Walking on Eggshells Over Mortgage Subsidies and Tax Breaks
As expected, the Obama administration’s proposals to reconfigure the federal government’s participation in the mortgage market, presented in a document released on Friday titled “Reforming America’s Housing Finance Market,” suggest a few options without strongly endorsing one of them. Which is the administration’s way of saying it will take a while to figure out which plan will eventually clear the inevitable political hurdles while it attempts to address the practical ones – most especially how to protect taxpayers from mortgage-industry failures and housing market downturns.
One of three options in the proposal would eliminate all government guarantees for middle-class mortgages. The second would offer government guarantees in times of financial distress, and a third would provide government guarantees on a range mortgage products provided lenders first buy their own coverage for each loan from a private insurer. The latter plan, in many ways akin to what we already have with the much beleaguered mortgage securitizers Fannie Mae and Freddie Mac, likely would push origination fees higher, although, some say, it could also moderate rate increases by compelling lenders to be more prudent each step of the way, thus reducing their overall exposure to risk.
New skirmishes on interest-deduction battlefront?
Housing industry groups, including the National Association of Home Builders and the Mortgage Bankers Association, as well as other interested parties, certainly won’t be shy about pitching their preferred interpretations of the proposals, although the Treasury Department’s analysis in the report seems to reflect a reluctance to let regulatory strictures slacken, and to keep mortgage-industry entities involved in loan guarantees from becoming “too big to fail.”
Treasury’s report does recommend reconsidering the mortgage-interest tax deduction, a subject that, as we’ve mentioned, has long preoccupied the NAHB. One observer, a writer for Forbes magazine, points out that the deduction, as currently written, reduces the government’s annual income by a bit over $200 billion – considerably more than the $150 billion or so spent to bail out Fannie and Freddie. But both the recent report by the National Commission on Fiscal Responsibility and Reform and business journalists such as New York Times columnist Gretchen Morgenson point out there might be ways to tackle the issue that would minimize any long-term impact on the housing market and its prospects for recovery.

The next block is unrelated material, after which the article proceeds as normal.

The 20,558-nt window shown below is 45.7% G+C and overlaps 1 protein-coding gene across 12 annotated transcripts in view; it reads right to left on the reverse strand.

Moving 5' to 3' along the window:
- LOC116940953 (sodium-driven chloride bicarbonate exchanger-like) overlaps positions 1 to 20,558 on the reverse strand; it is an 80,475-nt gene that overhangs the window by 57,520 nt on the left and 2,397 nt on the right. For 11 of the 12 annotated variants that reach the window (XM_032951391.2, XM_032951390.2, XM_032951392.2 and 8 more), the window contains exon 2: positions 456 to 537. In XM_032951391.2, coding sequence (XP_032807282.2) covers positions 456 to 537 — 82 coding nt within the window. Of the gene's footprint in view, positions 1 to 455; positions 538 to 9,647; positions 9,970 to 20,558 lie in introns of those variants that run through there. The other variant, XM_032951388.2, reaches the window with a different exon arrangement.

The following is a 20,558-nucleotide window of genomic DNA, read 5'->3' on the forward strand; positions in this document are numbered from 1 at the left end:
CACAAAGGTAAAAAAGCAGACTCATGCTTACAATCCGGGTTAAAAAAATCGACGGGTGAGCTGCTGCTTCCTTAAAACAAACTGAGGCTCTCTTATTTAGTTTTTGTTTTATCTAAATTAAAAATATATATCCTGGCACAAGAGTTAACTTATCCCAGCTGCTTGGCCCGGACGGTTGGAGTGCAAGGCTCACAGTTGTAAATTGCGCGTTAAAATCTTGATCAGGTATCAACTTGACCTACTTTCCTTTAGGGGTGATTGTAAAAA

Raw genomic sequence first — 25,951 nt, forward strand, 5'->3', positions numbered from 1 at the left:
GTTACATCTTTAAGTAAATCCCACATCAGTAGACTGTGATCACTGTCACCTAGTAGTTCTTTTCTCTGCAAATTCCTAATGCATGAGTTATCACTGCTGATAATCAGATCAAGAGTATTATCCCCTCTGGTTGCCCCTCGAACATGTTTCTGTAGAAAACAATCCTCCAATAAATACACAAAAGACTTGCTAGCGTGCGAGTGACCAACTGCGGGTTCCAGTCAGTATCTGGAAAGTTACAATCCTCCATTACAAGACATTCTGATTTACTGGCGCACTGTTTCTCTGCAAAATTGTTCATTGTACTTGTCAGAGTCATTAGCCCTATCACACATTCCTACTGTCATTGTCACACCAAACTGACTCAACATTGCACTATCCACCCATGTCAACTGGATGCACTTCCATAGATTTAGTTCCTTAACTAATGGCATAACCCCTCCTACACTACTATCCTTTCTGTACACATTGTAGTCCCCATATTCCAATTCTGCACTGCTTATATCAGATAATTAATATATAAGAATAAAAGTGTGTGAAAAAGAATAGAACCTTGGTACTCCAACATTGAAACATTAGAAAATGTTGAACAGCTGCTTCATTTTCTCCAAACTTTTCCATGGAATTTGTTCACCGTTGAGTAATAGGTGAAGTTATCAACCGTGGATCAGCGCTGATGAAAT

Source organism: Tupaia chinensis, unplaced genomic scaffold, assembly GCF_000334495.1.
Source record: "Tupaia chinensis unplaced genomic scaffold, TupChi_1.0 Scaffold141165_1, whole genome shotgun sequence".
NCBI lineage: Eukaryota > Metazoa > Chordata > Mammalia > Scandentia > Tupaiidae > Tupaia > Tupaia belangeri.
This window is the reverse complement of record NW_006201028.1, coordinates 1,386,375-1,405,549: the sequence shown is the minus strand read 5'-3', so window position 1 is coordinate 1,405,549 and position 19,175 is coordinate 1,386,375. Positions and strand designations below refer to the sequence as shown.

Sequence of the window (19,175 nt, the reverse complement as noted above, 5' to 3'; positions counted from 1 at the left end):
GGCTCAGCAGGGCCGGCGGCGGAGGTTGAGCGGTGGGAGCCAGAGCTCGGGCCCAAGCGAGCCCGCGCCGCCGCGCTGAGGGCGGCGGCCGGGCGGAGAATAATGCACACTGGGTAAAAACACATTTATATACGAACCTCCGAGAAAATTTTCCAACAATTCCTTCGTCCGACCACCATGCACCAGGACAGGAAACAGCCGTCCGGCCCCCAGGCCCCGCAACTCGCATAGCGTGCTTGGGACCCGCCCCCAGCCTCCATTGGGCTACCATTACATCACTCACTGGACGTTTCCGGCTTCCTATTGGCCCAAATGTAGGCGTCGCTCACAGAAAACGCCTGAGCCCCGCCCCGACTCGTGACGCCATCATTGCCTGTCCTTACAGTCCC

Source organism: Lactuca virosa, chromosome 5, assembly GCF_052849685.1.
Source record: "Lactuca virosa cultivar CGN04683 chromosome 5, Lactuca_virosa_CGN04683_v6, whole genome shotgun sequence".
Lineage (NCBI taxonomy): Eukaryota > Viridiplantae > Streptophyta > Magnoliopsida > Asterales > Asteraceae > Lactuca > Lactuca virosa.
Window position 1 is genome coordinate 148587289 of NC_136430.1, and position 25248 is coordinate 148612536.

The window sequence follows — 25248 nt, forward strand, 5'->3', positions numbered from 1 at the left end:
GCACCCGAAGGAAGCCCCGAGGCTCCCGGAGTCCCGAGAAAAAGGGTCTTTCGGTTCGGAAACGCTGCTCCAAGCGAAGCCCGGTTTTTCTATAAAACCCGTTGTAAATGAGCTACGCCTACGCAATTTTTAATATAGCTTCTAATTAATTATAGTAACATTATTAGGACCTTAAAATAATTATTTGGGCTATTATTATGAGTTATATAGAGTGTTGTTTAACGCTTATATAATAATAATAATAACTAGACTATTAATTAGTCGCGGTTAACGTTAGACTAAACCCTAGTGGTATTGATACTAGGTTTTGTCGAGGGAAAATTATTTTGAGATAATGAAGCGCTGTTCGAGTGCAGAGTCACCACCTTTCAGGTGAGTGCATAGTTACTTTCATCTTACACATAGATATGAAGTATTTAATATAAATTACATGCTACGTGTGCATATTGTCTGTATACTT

The fiscal commission’s idea, for example, is to reduce the limit on deductible mortgages to $500,000, allow the deduction only for mortgages on primary residences, and make the deduction a tax credit that would apply to all homeowners no matter what their income bracket. Another option, suggested by Morgenson, would be to base the size of the deduction on the size of the borrower’s down payment (the bigger the down, the bigger the deduction) and adjust the deduction rate to benefit lower- and middle-income borrowers most, rather than upper-income borrowers, who currently benefit most under the current subsidy structure.
Or none of the above.
The issue is so loaded for the housing industry and for the White House and Capitol Hill, it is hard to say whether the eventual response will be reasonable or purely political. Because potential cuts in military and major-entitlement spending were largely taken out of play as the new majority took power in the House of Representatives, many interesting battles lie ahead.